Henry VII Research Papers
World history or European history research papers can use Henry VII as an excellent example of a Tudor King that influenced the course of world history. A Henry VII research project from Paper Masters may present a brief assessment of Henry VII, the first Tudor King of England. Most research papers show on Henry VII highlight the following areas:
- Henry VII was very different from his predecessors on the throne of England.
- The fact that he made significant alterations in the government of England during his reign.
- Henry VII's importance in the history of Europe as a whole.
Tudor propaganda would have it that dynastic wars (“Wars of the Roses”) between Lancastrians and Yorkists ravaged England for many years. These wars, so the story goes, were ended when Henry, Earl of Richmondgeor, assumed the throne as Henry VII. He was, according to the story, uniquely qualified by birth and marriage to end the quarrel and unify England. Having then united in his own person the two warring factions, he went on to establish good government in England.
It is the case that Henry of Richmond was a descendent of the Beauforts, themselves descended from John of Gaunt (illegitimately at first; the Beauforts were the product of Gaunt’s extramarital liason with Catherine Swynford) and thus a member of the House of Lancaster. It is also the case that, by marrying Edward IV’s daughter Elizabeth—Edward being the last but one of the Yorkist kings—he had a relationship by marriage to the House of York. But the rest of the story is wrong.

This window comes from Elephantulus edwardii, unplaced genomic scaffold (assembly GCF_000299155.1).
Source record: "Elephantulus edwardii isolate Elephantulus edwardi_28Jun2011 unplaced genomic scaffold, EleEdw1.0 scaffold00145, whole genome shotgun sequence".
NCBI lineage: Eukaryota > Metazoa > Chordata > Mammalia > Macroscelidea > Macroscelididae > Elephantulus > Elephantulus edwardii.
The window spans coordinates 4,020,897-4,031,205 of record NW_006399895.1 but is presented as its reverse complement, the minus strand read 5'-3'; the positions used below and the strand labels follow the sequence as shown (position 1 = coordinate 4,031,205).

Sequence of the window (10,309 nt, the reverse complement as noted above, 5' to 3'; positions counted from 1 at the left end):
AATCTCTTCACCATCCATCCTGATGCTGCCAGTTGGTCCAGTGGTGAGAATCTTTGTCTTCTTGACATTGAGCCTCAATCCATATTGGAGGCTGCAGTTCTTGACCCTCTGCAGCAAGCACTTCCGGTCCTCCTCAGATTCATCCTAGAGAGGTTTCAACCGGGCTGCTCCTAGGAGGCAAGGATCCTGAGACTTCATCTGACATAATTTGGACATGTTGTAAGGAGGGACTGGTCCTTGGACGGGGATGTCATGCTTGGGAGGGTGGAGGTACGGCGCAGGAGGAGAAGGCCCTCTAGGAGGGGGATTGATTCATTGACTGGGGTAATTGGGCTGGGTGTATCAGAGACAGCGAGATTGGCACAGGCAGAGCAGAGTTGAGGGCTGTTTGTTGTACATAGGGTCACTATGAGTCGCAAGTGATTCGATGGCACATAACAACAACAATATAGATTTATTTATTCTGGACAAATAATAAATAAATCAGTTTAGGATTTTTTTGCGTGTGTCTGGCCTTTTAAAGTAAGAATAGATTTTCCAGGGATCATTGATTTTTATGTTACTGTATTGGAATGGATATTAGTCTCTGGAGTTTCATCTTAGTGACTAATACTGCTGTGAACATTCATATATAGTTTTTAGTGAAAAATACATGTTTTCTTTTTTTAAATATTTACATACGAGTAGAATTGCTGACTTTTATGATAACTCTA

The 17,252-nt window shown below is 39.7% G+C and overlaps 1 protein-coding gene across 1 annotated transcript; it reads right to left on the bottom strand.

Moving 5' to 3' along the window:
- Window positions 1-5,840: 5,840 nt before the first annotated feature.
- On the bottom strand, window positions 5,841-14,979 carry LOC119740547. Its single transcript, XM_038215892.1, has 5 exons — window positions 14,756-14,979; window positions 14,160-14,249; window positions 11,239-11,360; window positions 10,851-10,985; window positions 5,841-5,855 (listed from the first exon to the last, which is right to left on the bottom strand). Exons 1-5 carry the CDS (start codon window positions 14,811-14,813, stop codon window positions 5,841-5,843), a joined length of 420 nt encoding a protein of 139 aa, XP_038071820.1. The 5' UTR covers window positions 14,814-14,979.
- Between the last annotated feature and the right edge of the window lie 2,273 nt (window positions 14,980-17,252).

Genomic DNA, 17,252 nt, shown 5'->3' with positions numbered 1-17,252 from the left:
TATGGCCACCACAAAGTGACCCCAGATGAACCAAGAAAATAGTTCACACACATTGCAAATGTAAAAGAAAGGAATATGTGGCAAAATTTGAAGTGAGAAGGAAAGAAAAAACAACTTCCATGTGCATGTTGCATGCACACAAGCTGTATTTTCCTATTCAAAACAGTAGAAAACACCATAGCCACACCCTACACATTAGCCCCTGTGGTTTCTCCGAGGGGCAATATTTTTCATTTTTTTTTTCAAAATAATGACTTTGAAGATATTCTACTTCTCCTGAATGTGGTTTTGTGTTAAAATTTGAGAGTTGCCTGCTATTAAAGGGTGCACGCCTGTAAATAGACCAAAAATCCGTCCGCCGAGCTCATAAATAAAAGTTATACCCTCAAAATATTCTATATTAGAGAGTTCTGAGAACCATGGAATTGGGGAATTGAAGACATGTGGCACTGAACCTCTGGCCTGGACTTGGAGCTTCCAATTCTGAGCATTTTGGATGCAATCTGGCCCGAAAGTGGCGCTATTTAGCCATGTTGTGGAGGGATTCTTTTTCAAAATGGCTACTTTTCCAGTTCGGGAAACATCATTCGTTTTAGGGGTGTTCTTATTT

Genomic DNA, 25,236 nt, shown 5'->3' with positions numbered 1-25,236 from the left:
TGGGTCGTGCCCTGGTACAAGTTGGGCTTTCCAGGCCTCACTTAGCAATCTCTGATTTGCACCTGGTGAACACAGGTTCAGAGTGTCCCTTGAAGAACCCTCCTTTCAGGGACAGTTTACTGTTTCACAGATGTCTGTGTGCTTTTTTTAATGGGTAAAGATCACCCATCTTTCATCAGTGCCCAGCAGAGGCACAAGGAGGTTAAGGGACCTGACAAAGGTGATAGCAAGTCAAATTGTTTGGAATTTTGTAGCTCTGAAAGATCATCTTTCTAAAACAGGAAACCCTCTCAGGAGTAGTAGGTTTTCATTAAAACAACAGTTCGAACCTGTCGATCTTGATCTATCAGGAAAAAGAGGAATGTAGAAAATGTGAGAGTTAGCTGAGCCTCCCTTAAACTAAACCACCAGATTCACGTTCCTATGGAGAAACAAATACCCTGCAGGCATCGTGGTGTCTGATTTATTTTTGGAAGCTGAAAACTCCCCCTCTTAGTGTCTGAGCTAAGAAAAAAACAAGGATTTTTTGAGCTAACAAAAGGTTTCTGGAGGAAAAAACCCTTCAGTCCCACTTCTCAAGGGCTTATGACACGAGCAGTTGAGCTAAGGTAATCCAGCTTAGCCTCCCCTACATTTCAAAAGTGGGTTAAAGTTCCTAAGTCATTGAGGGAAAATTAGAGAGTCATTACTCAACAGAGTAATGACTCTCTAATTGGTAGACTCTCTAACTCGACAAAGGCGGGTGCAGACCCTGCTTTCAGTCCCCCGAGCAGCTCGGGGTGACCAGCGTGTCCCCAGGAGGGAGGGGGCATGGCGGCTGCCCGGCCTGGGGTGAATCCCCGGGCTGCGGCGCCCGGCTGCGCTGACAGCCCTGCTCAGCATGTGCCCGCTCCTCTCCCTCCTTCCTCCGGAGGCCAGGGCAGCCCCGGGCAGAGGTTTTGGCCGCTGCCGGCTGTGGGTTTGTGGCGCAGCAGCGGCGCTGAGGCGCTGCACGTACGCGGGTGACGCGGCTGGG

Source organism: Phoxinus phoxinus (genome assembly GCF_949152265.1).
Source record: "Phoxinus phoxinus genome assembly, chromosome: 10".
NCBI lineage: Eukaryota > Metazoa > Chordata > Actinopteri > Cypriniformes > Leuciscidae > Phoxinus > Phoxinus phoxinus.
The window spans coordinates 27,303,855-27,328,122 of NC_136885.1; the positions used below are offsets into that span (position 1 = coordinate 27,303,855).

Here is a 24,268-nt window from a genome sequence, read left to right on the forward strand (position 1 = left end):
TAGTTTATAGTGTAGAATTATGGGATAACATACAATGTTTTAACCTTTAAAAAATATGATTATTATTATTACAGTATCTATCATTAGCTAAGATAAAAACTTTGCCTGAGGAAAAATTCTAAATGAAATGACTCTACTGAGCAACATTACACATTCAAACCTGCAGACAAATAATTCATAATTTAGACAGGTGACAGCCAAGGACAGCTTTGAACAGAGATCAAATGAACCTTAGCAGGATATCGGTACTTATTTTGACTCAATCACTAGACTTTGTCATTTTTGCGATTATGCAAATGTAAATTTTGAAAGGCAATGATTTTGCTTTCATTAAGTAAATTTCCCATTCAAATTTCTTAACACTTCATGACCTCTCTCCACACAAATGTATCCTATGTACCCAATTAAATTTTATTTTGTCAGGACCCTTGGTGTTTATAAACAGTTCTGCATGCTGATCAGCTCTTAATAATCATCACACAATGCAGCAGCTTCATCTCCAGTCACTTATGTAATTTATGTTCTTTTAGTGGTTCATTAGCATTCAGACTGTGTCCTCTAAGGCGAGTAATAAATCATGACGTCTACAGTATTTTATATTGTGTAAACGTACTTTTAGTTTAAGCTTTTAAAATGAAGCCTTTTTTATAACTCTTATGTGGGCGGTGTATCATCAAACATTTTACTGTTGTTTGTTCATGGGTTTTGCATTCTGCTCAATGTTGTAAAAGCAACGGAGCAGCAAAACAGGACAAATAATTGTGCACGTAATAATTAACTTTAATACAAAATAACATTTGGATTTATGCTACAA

First, modern scholarship tends to dispute the dynastic nature of the “Wars of the Roses.” Storey has argued that the received wisdom, that two central factions fought to uphold rival dynastic claims, is not really central to the nature of the dispute. The conflict was, he argues, a diffuse one involving rival interests dispersed around the country, rival interests whose loyalties often shifted from the House of Lancaster to the House of York and back again not according to dynastic loyalties, but according to the exigencies of local self-interest. Moreover, Tudor propaganda notwithstanding, Henry Richmond had no legitimate or marriage-based title to the throne. Chrimes states, “There was no clear rule of inheritance under which Henry Tudor could claim the crown in 1485.” Henry of Richmond’s coronation as Henry VII was therefore not foreordained by God, nor was it a matter of legitimacy. It was the result of the successful imposition of force.